As such, Sustainability International is planning to launch multiple controlled pilots in one village over the next year. Nnadi said they will conduct interviews with the villagers to determine the best design application for the people. They will then use their findings to develop the alpha version of mobile and desktop applications before executing cleanup number two, employing “wetware” — human know-how merged with advanced technology.

“Our pilots will begin with one farm, then expand the cleanups to multiple farms at a time by the third cleanup, using hardware and blockchain [technology] to efficiently execute multiple cleanups,” he said. “Using decentralization, we will enable distributed data collection and secure payments to villages, engineering accountability, economic inclusion and community engagement.”

Through the blockchain, Sustainability International will be able to micropay community members as they build credibility through its reputation system that rewards honest work. It’s hoped that this will rewire a society that is rampant with bribery and corruption. In turn, interaction with international NGOs that are seeking to engage with young entrepreneurs and community leaders in Africa’s largest country will be made easier.

Sustainability International has teamed up with the Blockchain for Social Impact Coalition (BSIC), an initiative started by ConsenSys.

Ben Siegel, impact policy manager at ConsenSys, told Bitcoin Magazine that the blockchain aspect of Sustainability International’s project creates an added level of trust in the platform.

“The individuals on the ground don’t need to trust each other; they just need to trust the platform/system,” he said. “It reduces the fear of corruption that can sometimes drive people away from integrity.”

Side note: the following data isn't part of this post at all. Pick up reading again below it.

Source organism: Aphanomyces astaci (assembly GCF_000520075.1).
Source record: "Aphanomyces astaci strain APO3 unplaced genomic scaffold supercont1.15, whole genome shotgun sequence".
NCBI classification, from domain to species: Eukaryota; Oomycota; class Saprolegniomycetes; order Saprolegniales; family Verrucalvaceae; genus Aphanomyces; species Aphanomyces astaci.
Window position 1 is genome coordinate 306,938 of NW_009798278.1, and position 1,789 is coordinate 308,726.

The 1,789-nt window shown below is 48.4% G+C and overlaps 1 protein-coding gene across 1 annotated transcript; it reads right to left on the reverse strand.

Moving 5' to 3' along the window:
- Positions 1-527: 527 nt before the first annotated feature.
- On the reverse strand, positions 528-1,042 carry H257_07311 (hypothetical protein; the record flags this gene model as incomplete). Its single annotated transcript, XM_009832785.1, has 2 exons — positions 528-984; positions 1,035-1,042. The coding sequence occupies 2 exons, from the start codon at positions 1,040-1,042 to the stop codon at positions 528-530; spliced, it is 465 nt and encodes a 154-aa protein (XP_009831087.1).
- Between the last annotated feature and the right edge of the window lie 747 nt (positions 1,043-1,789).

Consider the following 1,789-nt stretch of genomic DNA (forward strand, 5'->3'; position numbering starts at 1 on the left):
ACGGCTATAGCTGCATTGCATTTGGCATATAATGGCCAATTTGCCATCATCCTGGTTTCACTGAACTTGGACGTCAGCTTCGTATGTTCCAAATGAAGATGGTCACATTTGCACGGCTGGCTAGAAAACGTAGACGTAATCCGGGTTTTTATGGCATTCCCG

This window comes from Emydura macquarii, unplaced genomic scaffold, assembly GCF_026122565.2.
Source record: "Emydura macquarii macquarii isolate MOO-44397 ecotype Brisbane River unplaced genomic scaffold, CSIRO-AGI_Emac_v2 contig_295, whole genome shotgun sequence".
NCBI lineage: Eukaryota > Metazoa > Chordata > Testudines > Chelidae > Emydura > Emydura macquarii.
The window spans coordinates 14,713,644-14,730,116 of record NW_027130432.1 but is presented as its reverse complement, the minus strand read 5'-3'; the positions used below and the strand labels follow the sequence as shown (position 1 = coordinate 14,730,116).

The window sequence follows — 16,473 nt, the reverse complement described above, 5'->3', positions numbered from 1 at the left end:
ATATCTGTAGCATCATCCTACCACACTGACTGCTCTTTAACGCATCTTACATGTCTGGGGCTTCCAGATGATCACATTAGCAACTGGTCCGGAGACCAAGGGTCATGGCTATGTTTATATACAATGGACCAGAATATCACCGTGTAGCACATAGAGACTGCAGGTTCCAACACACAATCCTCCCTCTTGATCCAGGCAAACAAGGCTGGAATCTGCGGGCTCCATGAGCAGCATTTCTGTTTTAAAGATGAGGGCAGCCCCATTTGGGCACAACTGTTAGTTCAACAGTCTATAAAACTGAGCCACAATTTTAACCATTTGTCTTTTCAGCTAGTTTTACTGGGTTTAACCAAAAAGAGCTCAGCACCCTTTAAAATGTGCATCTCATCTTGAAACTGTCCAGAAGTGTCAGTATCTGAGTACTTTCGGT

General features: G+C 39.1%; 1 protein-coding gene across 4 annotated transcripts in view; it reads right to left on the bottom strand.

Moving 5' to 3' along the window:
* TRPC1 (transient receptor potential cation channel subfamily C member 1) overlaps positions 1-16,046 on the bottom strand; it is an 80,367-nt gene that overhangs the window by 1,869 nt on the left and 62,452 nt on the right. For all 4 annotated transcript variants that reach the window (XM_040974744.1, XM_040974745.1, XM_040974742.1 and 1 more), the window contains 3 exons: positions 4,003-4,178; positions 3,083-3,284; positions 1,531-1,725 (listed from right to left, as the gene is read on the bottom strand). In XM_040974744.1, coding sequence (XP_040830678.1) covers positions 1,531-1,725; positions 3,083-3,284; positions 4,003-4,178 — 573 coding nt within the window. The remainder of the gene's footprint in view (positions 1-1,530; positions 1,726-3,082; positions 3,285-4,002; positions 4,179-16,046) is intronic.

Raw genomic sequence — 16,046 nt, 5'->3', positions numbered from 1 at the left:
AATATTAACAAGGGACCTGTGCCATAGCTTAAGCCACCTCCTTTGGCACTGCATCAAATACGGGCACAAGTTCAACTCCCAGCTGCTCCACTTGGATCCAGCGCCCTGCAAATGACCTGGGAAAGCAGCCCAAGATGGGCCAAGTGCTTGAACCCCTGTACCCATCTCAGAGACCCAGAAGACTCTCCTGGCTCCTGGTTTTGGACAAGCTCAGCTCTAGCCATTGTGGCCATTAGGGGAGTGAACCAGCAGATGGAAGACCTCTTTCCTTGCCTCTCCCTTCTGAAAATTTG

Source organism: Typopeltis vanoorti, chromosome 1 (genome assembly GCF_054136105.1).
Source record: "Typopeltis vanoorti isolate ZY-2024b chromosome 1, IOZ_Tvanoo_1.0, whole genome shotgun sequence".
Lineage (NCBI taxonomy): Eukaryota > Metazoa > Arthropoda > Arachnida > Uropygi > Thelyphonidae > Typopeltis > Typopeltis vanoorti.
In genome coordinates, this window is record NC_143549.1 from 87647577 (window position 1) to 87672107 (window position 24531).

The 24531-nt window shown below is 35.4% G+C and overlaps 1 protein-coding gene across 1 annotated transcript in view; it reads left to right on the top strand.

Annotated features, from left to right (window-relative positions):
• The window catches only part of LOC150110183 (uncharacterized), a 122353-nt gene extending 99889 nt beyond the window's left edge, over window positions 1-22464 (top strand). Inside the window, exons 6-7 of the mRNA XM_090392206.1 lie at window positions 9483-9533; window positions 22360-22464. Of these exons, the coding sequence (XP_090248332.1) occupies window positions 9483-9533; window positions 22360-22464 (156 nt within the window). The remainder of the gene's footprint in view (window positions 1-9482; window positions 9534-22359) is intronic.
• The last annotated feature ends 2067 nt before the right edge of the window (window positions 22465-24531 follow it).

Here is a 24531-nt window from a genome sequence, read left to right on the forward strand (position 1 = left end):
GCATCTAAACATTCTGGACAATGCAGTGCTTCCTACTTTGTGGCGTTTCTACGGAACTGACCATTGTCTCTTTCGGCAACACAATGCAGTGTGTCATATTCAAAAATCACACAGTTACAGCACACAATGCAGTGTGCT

Sustainability International and the blockchain coalition will use smart contracts to prevent corruption and return trust back to Ogoniland.

“With smart contracts and cryptocurrency, we can create ‘programmable money,’ which allows us to then ‘program’ human actions,” added Siegel. “If we incentivize people to continuously perform a series of tasks in order to receive a sustained flow of funds, we might be able to create a system in which the most likely ‘corrupt’ actors are incentivized for not being corrupt.”

This means that if Shell were to allocate a set amount of money to clean up an oil spill, the money wouldn’t be released to the contractor until the work has been verified as complete. Through smart contracts, the contractors and the community would monitor the cleanup, with each submitting data to show efficacy of work. The community would also be trained in International Sustainability standards, in which multiple factors of authentication are needed on the data submission to ensure secure data is used, Nnadi explained.

“We also run a sentiment tracker and smartphones in the entire community throughout the length of the project to have an extra level of confirmation and community engagement,” added Nnadi.

Nnadi expects the cleanup will be a massive development opportunity for local communities.

“The central thesis of this technology experiment is that the government and oil companies should pay the people to perform the cleanup,” he said. “We believe that instead of the money being spent on foreigners to come in intermittently to check on the cleanup, that local decentralized data collection will provide cheaper real-time monitoring for the oil companies and governments.”

Rebecca Campbell